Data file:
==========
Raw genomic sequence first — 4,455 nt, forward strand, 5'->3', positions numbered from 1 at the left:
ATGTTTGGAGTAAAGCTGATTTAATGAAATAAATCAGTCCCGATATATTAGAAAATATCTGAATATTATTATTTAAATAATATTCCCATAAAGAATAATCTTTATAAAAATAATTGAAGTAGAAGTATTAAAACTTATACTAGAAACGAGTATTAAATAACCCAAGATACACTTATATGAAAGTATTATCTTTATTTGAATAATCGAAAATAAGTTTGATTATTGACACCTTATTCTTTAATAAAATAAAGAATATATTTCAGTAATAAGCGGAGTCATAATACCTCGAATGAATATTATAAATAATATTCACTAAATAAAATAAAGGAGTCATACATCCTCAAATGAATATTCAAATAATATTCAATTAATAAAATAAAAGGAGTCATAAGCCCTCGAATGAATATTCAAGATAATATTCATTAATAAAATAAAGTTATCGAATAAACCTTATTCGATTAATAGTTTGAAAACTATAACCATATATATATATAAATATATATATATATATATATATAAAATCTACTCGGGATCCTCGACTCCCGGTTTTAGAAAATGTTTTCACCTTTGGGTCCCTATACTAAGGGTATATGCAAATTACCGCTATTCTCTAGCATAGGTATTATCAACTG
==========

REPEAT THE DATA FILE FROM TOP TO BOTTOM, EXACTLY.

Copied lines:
Raw genomic sequence first — 4,455 nt, forward strand, 5'->3', positions numbered from 1 at the left:
ATGTTTGGAGTAAAGCTGATTTAATGAAATAAATCAGTCCCGATATATTAGAAAATATCTGAATATTATTATTTAAATAATATTCCCATAAAGAATAATCTTTATAAAAATAATTGAAGTAGAAGTATTAAAACTTATACTAGAAACGAGTATTAAATAACCCAAGATACACTTATATGAAAGTATTATCTTTATTTGAATAATCGAAAATAAGTTTGATTATTGACACCTTATTCTTTAATAAAATAAAGAATATATTTCAGTAATAAGCGGAGTCATAATACCTCGAATGAATATTATAAATAATATTCACTAAATAAAATAAAGGAGTCATACATCCTCAAATGAATATTCAAATAATATTCAATTAATAAAATAAAAGGAGTCATAAGCCCTCGAATGAATATTCAAGATAATATTCATTAATAAAATAAAGTTATCGAATAAACCTTATTCGATTAATAGTTTGAAAACTATAACCATATATATATATAAATATATATATATATATATATATAAAATCTACTCGGGATCCTCGACTCCCGGTTTTAGAAAATGTTTTCACCTTTGGGTCCCTATACTAAGGGTATATGCAAATTACCGCTATTCTCTAGCATAGGTATTATCAACTG